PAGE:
... Just before 1600 UTC, the cyclone reached Malta when DC initiation was detected close to the centre (Figures 1f and 7h). This sudden DC initiation over Malta may be attributed to surface friction and the low-level mass convergence (Wakimoto and Black, 1994), while no significant change to the DLS intensity took place to tilt the cyclone (Figure 8f). The vortex tilt remained at less than 50 km during the lifetime of the cyclone and for this reason, its direction fluctuated constantly (Figure 8f), mostly found to the right of the DLS vector pointing south-southeast during the DC activity. ...
Article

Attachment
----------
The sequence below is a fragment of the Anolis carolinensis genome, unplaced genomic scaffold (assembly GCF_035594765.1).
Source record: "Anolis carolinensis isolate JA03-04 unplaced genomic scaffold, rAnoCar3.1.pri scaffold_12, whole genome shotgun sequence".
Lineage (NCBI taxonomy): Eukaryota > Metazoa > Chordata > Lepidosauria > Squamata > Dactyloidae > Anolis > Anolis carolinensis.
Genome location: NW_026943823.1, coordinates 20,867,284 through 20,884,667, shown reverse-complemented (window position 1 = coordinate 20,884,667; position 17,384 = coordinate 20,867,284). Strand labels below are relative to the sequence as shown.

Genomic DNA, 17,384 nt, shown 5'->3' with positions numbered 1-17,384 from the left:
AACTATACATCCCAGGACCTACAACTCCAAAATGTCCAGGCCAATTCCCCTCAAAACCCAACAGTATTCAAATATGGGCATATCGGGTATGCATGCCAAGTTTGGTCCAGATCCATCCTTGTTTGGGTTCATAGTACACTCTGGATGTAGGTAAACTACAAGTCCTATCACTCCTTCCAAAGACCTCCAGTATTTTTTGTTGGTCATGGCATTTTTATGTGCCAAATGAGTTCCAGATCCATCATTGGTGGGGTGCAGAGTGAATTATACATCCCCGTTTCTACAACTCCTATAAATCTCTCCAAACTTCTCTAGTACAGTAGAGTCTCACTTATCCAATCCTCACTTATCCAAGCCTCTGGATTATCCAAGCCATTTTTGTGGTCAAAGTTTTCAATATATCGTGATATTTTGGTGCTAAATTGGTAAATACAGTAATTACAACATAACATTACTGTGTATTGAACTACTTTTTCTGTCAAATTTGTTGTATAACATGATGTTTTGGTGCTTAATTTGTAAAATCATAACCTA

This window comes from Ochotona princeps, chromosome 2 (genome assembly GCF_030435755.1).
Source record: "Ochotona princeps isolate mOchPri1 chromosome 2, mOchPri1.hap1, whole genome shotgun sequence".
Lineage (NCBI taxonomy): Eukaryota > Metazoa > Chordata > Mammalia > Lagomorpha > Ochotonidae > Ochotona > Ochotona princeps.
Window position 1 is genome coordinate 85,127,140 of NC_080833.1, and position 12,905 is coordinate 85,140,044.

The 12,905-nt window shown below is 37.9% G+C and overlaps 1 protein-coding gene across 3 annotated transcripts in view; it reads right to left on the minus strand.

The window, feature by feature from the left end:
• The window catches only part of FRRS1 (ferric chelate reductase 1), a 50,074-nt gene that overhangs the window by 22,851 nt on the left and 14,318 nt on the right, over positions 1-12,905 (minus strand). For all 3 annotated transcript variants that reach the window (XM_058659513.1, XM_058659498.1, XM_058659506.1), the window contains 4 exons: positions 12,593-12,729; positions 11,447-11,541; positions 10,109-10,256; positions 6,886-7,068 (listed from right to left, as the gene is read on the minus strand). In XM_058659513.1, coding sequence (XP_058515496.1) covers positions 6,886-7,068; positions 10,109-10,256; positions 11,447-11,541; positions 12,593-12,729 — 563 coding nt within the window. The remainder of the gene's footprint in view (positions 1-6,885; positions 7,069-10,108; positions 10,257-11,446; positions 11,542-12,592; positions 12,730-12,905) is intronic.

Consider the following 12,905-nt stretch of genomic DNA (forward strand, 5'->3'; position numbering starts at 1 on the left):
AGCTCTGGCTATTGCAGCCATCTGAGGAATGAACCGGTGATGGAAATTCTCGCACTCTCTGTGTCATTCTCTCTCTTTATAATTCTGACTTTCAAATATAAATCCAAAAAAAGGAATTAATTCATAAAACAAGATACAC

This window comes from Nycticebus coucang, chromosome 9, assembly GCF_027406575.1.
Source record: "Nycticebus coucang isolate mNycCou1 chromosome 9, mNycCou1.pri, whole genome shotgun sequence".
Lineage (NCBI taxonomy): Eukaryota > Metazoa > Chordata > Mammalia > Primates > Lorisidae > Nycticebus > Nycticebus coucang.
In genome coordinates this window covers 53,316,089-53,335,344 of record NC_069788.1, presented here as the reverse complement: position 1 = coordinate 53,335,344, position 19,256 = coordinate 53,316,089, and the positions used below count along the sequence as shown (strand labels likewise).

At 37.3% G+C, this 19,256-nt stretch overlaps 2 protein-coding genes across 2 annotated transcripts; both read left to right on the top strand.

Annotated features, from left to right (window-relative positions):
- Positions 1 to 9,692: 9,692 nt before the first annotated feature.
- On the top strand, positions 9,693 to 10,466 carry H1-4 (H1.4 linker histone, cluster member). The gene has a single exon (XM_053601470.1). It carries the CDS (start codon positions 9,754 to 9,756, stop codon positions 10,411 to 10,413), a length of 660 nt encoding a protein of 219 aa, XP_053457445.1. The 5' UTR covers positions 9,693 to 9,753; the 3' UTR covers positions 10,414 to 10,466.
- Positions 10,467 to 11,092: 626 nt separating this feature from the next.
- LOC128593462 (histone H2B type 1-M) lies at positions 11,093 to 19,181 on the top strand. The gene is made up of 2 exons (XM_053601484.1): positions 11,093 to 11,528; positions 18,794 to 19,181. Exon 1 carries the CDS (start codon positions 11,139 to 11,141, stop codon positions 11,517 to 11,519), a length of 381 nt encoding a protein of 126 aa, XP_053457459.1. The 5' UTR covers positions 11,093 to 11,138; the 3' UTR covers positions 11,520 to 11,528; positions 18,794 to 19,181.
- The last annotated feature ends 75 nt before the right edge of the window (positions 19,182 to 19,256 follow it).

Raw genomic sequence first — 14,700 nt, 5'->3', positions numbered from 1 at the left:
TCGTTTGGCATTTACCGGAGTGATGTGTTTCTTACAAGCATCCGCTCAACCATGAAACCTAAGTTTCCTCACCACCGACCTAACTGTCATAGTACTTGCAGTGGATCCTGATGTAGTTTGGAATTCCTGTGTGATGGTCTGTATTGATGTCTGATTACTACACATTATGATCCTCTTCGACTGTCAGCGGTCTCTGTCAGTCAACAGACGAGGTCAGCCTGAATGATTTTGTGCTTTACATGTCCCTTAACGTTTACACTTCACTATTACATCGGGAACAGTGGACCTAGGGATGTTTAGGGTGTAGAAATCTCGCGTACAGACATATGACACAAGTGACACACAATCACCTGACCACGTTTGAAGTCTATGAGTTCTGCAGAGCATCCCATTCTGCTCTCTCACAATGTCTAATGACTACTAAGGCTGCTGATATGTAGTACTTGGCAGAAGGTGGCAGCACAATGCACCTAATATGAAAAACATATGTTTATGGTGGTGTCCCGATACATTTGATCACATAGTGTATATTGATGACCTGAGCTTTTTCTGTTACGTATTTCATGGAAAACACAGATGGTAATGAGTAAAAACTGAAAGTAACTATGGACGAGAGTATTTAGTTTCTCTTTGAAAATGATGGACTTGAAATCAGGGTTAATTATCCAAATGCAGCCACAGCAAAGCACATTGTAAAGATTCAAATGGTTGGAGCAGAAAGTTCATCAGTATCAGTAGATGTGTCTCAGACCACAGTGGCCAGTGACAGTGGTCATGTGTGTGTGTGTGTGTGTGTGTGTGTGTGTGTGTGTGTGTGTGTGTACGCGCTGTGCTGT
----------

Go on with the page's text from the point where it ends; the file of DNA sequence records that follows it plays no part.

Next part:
This study aims at understanding how deep convection is organized and contributes to the intensification of 9 Mediterranean tropical‐like cyclones which developed between 2005 and 2018. Through a multi‐satellite approach, a combination of infrared and microwave diagnostics provides insights into the temporal and spatial evolution of deep convection. ERA5 reanalysis complements the remote‐sensing observations and is used to compute the vertical wind shear and vortex tilt to investigate their interactions with deep convection. Results show that vertical wind shear and topography have an important impact on the organization of deep convection and the symmetry of the cyclones. Only a fraction of these cyclones experienced intense convective activity close to their centres and we show that persistent deep convection in the upshear quadrants led to intensification periods. Convective activity solely in the downshear quadrants was not linked to intensification periods, while short‐lived hurricane‐like structures develop only during symmetric convective activity, leading to cyclone intensification in some of the cases. Finally, a classification of the Mediterranean tropical‐like cyclones is proposed based on the evolution of deep convection and their intensification periods.